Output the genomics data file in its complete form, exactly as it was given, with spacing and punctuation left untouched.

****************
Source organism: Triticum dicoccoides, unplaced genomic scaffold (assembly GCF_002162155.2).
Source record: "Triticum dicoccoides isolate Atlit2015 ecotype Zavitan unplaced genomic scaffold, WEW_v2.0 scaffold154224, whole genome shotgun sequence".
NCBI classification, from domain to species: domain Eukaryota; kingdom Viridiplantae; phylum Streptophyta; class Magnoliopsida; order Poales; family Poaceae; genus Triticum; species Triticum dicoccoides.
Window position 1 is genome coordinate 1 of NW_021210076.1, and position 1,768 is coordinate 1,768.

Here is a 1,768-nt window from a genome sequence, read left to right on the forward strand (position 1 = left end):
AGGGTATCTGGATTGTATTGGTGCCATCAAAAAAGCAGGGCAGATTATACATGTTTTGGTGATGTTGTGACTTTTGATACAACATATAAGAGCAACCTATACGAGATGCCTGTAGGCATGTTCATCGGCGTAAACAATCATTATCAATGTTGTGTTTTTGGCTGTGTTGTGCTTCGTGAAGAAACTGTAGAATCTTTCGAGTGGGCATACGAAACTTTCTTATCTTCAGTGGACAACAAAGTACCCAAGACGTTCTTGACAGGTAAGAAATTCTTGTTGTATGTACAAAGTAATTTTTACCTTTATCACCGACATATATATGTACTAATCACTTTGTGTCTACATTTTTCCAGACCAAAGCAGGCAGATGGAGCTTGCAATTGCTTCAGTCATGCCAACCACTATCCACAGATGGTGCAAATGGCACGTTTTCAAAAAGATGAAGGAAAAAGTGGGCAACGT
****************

Source organism: Triticum dicoccoides, unplaced genomic scaffold (assembly GCF_002162155.2).
Source record: "Triticum dicoccoides isolate Atlit2015 ecotype Zavitan unplaced genomic scaffold, WEW_v2.0 scaffold154224, whole genome shotgun sequence".
NCBI classification, from domain to species: domain Eukaryota; kingdom Viridiplantae; phylum Streptophyta; class Magnoliopsida; order Poales; family Poaceae; genus Triticum; species Triticum dicoccoides.
Window position 1 is genome coordinate 1 of NW_021210076.1, and position 1,768 is coordinate 1,768.

Here is a 1,768-nt window from a genome sequence, read left to right on the forward strand (position 1 = left end):
AGGGTATCTGGATTGTATTGGTGCCATCAAAAAAGCAGGGCAGATTATACATGTTTTGGTGATGTTGTGACTTTTGATACAACATATAAGAGCAACCTATACGAGATGCCTGTAGGCATGTTCATCGGCGTAAACAATCATTATCAATGTTGTGTTTTTGGCTGTGTTGTGCTTCGTGAAGAAACTGTAGAATCTTTCGAGTGGGCATACGAAACTTTCTTATCTTCAGTGGACAACAAAGTACCCAAGACGTTCTTGACAGGTAAGAAATTCTTGTTGTATGTACAAAGTAATTTTTACCTTTATCACCGACATATATATGTACTAATCACTTTGTGTCTACATTTTTCCAGACCAAAGCAGGCAGATGGAGCTTGCAATTGCTTCAGTCATGCCAACCACTATCCACAGATGGTGCAAATGGCACGTTTTCAAAAAGATGAAGGAAAAAGTGGGCAACGT